The form of the text itself follows that of a meditation practice. Beyond the many depictions of Kerouac actually meditating, the entire text mimics a meditation journey as he consistently strives to reach a “Japhy-like” state of enlightenment. Taking Japhy as his “guru”, the text first takes on a meditative, stream-of-consciousness writing style when Kerouac, Japhy and Morley hike up Mount Matterhorn. Mirroring an actual meditation process, Morley symbolises the unquiet mind, the default mode network: “From the very first moment we’d met Morley he’d kept emitting sudden yodels in keeping with our venture. This was a simple ‘Yodelayhee’ but it came at the oddest moments and in oddest circumstances”. Like the human mind’s constant thinking, Morley is constantly invasive and irritating, but relatively benign. It is only when Morley leaves them for a while is Kerouac able to absorb as much as he can from Japhy: “I suddenly realised it was a kind of blessing in disguise Morley had forgotten to drain the crankcase, otherwise Japhy wouldn’t have got a word in edgewise all the blessed day and now I had the chance to hear his ideas”. From them on, the prose follows a peaceful stream-of-consciousness style form that mimics the mindfulness meditation can offer once the practitioner manages to quiet their mind. The sentences get longer; dreamier and more poetic: “Jumping from boulder to boulder and never falling, with a heavy pack, is easier than it sounds; you just can’t fall when you get into the rhythm of the dance.”; “Here now the earth was a splendorous thing—snow on the ground, in melting patches in the grass, and gurgling creeks, and the huge silent rock mountains on both sides, and a wind blowing, and the smell of heather”.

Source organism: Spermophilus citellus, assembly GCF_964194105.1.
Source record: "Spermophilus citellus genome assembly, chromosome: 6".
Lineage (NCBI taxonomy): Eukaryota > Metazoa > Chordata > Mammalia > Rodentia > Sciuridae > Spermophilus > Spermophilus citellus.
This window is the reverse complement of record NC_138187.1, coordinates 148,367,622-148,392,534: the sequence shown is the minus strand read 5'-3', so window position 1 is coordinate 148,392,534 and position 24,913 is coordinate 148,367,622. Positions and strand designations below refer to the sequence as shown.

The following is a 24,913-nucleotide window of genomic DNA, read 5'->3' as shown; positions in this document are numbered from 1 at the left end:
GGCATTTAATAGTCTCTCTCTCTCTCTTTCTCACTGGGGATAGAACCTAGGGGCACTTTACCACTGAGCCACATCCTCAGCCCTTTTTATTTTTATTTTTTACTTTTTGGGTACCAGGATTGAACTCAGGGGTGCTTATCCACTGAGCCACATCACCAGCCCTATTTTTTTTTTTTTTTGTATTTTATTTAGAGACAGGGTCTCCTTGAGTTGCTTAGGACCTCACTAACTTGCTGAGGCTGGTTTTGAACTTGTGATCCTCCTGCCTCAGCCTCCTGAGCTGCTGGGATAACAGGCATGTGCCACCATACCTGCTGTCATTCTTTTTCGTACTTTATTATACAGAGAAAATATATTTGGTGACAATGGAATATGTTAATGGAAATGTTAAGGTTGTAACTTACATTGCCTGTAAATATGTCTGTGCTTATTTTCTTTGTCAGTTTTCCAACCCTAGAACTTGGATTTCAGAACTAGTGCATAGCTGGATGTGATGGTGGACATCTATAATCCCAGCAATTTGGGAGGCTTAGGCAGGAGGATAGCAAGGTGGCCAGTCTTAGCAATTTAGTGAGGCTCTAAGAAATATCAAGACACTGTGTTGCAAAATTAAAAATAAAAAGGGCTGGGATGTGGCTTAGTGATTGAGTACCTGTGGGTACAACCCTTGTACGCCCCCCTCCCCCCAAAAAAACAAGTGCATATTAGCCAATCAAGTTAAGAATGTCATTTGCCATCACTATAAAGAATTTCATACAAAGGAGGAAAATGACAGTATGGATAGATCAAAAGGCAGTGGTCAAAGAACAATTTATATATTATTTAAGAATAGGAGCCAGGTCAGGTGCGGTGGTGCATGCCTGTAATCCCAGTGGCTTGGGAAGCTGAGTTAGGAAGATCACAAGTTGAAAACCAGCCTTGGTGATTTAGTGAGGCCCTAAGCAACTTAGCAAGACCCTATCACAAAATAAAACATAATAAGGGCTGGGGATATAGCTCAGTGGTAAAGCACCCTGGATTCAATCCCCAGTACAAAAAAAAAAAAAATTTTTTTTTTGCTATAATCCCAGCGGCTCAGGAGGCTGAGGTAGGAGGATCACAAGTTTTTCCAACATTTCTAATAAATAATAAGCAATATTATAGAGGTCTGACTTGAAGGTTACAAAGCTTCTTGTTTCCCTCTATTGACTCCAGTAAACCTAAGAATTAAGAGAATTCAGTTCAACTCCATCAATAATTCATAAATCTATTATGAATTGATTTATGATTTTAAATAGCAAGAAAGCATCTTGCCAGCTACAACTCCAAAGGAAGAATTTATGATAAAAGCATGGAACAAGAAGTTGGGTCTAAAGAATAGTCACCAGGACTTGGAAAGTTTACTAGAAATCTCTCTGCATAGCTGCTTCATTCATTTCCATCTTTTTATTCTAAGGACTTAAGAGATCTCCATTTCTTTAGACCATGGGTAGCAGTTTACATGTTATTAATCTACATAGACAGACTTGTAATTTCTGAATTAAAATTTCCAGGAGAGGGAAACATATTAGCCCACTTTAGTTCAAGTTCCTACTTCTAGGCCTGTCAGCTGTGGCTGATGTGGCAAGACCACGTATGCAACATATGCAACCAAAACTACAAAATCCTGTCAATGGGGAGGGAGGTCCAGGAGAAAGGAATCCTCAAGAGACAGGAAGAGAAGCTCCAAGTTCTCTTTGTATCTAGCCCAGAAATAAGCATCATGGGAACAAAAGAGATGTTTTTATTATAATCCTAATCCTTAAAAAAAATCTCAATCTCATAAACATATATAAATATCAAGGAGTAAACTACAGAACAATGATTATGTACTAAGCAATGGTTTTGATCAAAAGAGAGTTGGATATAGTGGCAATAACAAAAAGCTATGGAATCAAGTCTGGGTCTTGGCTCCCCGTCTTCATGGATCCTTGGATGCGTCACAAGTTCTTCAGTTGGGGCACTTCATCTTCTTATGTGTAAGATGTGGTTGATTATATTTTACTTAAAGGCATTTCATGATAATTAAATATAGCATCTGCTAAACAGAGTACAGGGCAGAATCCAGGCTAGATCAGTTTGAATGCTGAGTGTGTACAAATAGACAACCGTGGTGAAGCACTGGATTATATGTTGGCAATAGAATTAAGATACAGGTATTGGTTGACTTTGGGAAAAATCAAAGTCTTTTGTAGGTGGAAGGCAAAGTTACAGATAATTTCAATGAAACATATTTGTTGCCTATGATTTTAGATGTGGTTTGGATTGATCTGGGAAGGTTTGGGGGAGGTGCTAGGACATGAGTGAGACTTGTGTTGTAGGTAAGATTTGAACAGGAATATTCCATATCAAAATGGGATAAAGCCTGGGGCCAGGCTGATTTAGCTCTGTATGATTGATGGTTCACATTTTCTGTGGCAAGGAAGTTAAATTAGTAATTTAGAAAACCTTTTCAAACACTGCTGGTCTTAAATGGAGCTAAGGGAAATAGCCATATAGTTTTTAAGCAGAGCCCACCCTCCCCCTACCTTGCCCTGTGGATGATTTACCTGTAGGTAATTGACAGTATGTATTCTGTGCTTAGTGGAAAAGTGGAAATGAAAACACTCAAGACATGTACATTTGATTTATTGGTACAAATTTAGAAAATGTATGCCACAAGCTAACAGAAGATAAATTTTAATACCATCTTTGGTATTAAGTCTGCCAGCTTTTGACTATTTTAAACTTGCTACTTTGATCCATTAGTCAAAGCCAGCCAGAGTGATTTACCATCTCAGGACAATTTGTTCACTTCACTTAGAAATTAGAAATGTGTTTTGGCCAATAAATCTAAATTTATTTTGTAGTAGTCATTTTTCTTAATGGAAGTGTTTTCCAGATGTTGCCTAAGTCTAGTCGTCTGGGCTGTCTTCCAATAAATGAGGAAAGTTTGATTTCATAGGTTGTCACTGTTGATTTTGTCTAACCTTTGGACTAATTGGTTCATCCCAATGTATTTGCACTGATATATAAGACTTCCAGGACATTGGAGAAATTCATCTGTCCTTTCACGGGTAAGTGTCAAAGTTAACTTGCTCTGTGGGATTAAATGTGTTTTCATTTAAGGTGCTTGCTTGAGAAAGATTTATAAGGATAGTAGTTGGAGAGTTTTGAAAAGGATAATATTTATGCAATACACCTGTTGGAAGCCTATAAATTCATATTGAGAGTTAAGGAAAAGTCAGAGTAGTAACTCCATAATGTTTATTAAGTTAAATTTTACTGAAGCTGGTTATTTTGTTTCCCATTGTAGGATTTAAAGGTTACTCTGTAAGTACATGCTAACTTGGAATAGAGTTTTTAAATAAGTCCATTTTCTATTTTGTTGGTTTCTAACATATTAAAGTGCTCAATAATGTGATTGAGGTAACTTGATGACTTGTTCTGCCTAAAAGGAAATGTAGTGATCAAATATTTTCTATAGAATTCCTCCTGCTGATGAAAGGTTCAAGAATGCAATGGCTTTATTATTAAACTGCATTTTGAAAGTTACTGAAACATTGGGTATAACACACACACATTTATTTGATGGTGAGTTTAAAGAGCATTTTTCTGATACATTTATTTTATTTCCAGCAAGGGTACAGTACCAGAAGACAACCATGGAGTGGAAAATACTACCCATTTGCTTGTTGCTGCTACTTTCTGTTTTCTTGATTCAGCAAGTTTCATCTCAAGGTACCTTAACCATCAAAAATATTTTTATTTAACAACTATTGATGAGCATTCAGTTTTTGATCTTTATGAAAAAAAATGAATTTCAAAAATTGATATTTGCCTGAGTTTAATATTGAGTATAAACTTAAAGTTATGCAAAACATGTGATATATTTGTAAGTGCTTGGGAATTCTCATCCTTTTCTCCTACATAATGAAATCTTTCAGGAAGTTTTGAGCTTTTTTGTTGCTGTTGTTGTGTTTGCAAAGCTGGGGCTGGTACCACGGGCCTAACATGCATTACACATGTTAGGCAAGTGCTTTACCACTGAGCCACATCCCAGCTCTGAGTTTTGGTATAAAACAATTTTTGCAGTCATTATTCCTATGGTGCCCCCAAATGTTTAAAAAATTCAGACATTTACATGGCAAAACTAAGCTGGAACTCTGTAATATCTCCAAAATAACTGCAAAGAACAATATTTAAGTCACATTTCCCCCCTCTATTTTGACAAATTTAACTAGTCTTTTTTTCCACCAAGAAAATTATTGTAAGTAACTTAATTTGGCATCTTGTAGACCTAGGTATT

And like meditation, these increasingly immersive thoughts occasionally give way to an enlightened comment: “—’twere good enough to have been born just to die, as we all are. Something will come out of it in the Milky Ways of eternity stretching in front of all our phantom unjaundiced eyes, friends… silence is the golden mountain”.
As Kerouac refines his meditation practice, Morley’s presence in the text also decreases accordingly—the last we see of him is when he attends Japhy’s going-away party for a short while before leaving.
On a personal note
I enjoyed The Dharma Bums immensely. It is rare to find a soul so in love with the Earth, so attentive to every detail of the spectacle that is nature. The text reads slowly, yet left me with a feeling of deep satisfaction every time I put it down, reminding me of how meditation feels at times.
Tucked right at the end of the book, Kerouac’s stint on Desolation Peak is an incredible gem, should the reader persist (almost as a gift to those who love intimate descriptions of nature and discourse on enlightenment enough to persist till the end). Kerouac spends an entire summer alone on Desolation Peak in Washington State. The natural scenery here is breathtaking: pitch black jagged peaks, lakes of clouds, deer and bears, the Aurora Borealis’ nightly displays. Before he heads back to civilisation: “to the sadness of coming back to cities… all that humanity of bars and burlesque shows and gritty love”, he comes into his own enlightened revelations: that everything is hanging upside down in the void of space, and that of an incredible gratefulness, for God and for the simplest things.
Despite all its faults which I’ve engaged with critically, I personally find The Dharma Bums to be an absolute literary masterpiece. Like On the Road and all of Kerouac’s other written material that I’ve come across, reading it has left me doused in a blaze of nostalgia, longing and wonder rare in the everyday humdrum. He captures that same unutterable feeling I have when I spend an entire thirty minutes watching a sunset till its dying embers flicker away, long after everyone else has gone back inside. He puts into words the speechlessness I experienced the first time I beheld the Grand Canyon, and every time I am at the side of a lake, or before a mountain range. Through the book’s pages, you can feel Kerouac’s incredible sadness (I personally think he was severely depressed), but also his retained and incredible childlike innocence and wonder at the smallest thing— the whiff of a mint leaf, the surface of the lake, the warmth of a wood fire. Like the voice crying out in the wilderness, he leads me into the ecstasy of the stars, of the solid earth beneath my feet.
May you rest in peace forever, Jean-louis Lebris de Kerouac. May God bless your beautiful, bright burning coal of a soul.